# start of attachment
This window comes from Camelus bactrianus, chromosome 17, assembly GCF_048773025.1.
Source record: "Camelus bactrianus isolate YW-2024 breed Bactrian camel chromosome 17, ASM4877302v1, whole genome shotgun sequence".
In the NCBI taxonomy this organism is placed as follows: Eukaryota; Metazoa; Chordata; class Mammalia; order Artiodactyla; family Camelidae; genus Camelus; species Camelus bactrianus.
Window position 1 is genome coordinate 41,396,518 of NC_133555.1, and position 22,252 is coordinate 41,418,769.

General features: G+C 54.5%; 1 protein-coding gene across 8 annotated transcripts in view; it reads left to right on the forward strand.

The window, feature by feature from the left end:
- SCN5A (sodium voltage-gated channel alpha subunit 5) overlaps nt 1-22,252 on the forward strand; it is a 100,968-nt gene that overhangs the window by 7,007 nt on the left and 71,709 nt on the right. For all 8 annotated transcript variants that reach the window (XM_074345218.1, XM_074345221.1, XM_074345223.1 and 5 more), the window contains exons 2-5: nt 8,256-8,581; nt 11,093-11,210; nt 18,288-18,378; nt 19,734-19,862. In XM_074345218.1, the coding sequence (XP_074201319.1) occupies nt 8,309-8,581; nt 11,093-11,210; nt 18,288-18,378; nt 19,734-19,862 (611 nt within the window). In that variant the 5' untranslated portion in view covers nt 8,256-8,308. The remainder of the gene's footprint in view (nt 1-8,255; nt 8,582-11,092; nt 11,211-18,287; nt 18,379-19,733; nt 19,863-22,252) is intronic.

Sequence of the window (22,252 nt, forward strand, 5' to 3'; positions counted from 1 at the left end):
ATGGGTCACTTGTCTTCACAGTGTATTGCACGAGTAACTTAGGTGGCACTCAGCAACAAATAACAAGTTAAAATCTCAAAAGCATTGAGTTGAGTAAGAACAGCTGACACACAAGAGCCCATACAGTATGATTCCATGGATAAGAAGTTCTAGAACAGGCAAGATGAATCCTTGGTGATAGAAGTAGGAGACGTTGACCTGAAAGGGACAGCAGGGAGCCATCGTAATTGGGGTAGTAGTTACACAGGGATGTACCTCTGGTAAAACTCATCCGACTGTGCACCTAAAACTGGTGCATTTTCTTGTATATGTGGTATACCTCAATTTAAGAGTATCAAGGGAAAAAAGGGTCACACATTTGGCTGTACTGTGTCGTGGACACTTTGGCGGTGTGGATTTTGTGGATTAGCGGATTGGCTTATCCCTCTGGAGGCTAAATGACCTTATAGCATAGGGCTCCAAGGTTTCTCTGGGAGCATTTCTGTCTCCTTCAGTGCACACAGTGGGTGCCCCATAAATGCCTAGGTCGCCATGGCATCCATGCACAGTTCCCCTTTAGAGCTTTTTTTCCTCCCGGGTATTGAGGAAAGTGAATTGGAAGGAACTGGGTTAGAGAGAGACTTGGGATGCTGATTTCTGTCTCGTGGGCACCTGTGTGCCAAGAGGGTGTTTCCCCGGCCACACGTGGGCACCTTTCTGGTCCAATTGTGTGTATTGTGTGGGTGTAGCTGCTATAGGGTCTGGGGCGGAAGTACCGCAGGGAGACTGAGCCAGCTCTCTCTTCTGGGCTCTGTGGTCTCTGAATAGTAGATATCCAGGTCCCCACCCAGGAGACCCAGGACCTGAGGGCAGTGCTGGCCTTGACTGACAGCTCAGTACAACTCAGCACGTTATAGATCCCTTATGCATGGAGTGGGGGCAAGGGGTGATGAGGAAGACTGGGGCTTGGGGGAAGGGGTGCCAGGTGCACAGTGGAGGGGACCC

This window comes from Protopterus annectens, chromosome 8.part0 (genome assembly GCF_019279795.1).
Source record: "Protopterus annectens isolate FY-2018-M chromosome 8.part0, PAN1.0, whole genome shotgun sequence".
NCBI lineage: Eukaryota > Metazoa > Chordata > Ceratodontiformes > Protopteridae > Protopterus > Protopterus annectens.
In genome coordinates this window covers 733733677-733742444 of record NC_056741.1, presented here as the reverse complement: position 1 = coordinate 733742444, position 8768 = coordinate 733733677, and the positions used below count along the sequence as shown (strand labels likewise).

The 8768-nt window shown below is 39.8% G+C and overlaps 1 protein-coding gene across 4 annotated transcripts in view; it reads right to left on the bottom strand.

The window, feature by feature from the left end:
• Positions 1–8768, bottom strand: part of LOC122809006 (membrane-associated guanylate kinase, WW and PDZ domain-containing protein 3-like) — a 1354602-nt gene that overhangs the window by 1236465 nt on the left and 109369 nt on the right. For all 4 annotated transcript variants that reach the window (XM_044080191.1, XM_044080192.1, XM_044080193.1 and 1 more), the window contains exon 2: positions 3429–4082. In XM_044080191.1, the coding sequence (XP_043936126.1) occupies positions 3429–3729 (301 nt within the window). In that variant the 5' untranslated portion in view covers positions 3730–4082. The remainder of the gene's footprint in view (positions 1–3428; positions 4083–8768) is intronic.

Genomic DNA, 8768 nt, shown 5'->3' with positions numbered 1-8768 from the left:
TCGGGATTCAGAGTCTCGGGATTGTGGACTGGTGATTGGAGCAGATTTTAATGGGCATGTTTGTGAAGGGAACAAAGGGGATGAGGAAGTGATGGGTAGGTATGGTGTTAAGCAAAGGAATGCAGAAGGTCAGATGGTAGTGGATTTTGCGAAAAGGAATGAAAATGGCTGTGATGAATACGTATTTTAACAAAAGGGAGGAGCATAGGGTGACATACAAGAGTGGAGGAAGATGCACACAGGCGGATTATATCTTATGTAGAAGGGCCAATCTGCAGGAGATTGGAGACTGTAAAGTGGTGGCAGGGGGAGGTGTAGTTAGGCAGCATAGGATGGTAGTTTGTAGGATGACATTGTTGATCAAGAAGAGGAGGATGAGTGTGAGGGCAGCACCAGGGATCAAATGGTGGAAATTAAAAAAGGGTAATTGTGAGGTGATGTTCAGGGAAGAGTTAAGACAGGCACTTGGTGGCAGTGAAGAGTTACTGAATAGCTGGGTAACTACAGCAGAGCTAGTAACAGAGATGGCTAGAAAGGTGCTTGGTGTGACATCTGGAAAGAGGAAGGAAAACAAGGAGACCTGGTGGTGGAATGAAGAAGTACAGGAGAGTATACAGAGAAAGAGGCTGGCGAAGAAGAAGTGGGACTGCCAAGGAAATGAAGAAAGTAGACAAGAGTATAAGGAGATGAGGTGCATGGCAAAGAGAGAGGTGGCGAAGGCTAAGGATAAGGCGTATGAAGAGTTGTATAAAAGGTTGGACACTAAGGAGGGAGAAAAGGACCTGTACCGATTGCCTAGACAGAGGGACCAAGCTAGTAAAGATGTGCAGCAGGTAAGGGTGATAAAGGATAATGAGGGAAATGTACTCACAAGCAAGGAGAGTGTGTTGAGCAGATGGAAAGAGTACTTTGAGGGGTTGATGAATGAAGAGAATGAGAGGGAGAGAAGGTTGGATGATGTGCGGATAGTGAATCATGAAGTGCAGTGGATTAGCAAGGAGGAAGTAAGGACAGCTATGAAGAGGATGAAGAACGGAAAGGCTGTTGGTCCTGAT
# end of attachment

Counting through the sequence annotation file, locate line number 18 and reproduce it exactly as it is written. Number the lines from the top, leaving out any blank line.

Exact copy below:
TCGGGATTCAGAGTCTCGGGATTGTGGACTGGTGATTGGAGCAGATTTTAATGGGCATGTTTGTGAAGGGAACAAAGGGGATGAGGAAGTGATGGGTAGGTATGGTGTTAAGCAAAGGAATGCAGAAGGTCAGATGGTAGTGGATTTTGCGAAAAGGAATGAAAATGGCTGTGATGAATACGTATTTTAACAAAAGGGAGGAGCATAGGGTGACATACAAGAGTGGAGGAAGATGCACACAGGCGGATTATATCTTATGTAGAAGGGCCAATCTGCAGGAGATTGGAGACTGTAAAGTGGTGGCAGGGGGAGGTGTAGTTAGGCAGCATAGGATGGTAGTTTGTAGGATGACATTGTTGATCAAGAAGAGGAGGATGAGTGTGAGGGCAGCACCAGGGATCAAATGGTGGAAATTAAAAAAGGGTAATTGTGAGGTGATGTTCAGGGAAGAGTTAAGACAGGCACTTGGTGGCAGTGAAGAGTTACTGAATAGCTGGGTAACTACAGCAGAGCTAGTAACAGAGATGGCTAGAAAGGTGCTTGGTGTGACATCTGGAAAGAGGAAGGAAAACAAGGAGACCTGGTGGTGGAATGAAGAAGTACAGGAGAGTATACAGAGAAAGAGGCTGGCGAAGAAGAAGTGGGACTGCCAAGGAAATGAAGAAAGTAGACAAGAGTATAAGGAGATGAGGTGCATGGCAAAGAGAGAGGTGGCGAAGGCTAAGGATAAGGCGTATGAAGAGTTGTATAAAAGGTTGGACACTAAGGAGGGAGAAAAGGACCTGTACCGATTGCCTAGACAGAGGGACCAAGCTAGTAAAGATGTGCAGCAGGTAAGGGTGATAAAGGATAATGAGGGAAATGTACTCACAAGCAAGGAGAGTGTGTTGAGCAGATGGAAAGAGTACTTTGAGGGGTTGATGAATGAAGAGAATGAGAGGGAGAGAAGGTTGGATGATGTGCGGATAGTGAATCATGAAGTGCAGTGGATTAGCAAGGAGGAAGTAAGGACAGCTATGAAGAGGATGAAGAACGGAAAGGCTGTTGGTCCTGAT